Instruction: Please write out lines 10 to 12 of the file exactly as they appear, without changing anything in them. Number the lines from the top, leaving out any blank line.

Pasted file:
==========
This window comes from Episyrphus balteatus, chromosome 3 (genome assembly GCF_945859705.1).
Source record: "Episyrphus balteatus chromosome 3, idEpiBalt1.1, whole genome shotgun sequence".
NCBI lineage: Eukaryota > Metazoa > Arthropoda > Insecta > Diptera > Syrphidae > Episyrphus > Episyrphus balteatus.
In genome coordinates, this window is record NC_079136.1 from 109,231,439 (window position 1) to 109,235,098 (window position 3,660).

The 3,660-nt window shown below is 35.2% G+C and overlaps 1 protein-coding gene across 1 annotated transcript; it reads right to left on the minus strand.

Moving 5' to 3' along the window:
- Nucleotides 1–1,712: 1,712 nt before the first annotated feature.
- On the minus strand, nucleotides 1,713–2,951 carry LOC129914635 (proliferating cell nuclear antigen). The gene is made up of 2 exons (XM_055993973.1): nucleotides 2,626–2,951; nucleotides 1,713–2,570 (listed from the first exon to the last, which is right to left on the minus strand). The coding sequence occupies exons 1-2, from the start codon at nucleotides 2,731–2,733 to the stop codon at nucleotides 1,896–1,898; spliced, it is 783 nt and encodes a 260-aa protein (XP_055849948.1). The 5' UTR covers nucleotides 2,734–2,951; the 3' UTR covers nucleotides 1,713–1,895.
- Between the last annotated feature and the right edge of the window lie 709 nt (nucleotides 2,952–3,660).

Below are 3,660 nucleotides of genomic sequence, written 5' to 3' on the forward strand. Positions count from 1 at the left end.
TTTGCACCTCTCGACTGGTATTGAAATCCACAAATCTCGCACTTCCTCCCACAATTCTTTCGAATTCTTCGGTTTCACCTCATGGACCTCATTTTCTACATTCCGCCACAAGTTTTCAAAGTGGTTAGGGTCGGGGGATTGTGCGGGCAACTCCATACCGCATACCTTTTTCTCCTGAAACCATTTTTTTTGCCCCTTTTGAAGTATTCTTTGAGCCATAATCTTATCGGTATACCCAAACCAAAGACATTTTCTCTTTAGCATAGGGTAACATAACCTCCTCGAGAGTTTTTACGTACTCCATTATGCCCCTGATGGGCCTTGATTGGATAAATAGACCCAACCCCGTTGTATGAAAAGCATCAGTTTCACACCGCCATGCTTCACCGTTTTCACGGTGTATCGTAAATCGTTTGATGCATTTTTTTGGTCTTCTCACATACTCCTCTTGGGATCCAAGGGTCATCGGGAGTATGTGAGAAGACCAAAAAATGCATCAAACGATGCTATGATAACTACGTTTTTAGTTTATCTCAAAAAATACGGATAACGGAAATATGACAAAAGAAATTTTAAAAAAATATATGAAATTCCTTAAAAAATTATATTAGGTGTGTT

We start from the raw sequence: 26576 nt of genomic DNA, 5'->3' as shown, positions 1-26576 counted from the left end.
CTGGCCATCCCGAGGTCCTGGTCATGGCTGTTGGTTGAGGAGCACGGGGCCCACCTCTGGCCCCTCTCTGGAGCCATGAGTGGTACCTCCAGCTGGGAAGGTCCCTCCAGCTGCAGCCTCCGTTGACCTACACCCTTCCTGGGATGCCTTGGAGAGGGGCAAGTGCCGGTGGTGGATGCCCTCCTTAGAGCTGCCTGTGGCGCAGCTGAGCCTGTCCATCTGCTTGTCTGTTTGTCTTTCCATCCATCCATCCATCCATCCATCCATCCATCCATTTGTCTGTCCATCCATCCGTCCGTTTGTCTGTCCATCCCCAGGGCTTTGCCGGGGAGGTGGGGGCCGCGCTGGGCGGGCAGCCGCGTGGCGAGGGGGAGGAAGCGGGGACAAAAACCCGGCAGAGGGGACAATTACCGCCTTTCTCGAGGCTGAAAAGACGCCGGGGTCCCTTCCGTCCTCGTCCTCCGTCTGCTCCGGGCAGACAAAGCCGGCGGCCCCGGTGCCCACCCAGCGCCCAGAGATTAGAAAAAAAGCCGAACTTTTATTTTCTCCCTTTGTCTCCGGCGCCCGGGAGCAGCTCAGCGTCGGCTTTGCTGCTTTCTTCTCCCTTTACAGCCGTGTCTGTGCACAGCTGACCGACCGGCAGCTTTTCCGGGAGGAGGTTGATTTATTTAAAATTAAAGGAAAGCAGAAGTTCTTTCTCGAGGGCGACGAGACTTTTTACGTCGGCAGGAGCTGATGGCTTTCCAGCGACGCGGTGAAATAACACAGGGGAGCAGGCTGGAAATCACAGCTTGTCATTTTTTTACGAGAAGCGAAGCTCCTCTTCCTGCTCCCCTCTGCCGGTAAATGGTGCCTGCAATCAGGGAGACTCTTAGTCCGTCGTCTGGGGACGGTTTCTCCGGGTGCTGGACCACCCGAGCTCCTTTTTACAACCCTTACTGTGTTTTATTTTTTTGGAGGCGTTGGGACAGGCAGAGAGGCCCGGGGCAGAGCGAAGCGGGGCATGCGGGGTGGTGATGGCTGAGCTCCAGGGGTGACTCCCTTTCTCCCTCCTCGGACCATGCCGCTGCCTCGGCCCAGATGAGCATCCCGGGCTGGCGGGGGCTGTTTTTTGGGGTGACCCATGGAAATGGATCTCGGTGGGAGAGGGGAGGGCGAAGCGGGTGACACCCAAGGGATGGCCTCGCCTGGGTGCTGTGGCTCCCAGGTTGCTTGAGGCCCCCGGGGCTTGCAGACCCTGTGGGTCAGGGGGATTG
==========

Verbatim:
Below are 3,660 nucleotides of genomic sequence, written 5' to 3' on the forward strand. Positions count from 1 at the left end.
TTTGCACCTCTCGACTGGTATTGAAATCCACAAATCTCGCACTTCCTCCCACAATTCTTTCGAATTCTTCGGTTTCACCTCATGGACCTCATTTTCTACATTCCGCCACAAGTTTTCAAAGTGGTTAGGGTCGGGGGATTGTGCGGGCAACTCCATACCGCATACCTTTTTCTCCTGAAACCATTTTTTTTGCCCCTTTTGAAGTATTCTTTGAGCCATAATCTTATCGGTATACCCAAACCAAAGACATTTTCTCTTTAGCATAGGGTAACATAACCTCCTCGAGAGTTTTTACGTACTCCATTATGCCCCTGATGGGCCTTGATTGGATAAATAGACCCAACCCCGTTGTATGAAAAGCATCAGTTTCACACCGCCATGCTTCACCGTTTTCACGGTGTATCGTAAATCGTTTGATGCATTTTTTTGGTCTTCTCACATACTCCTCTTGGGATCCAAGGGTCATCGGGAGTATGTGAGAAGACCAAAAAATGCATCAAACGATGCTATGATAACTACGTTTTTAGTTTATCTCAAAAAATACGGATAACGGAAATATGACAAAAGAAATTTTAAAAAAATATATGAAATTCCTTAAAAAATTATATTAGGTGTGTT

We start from the raw sequence: 26576 nt of genomic DNA, 5'->3' as shown, positions 1-26576 counted from the left end.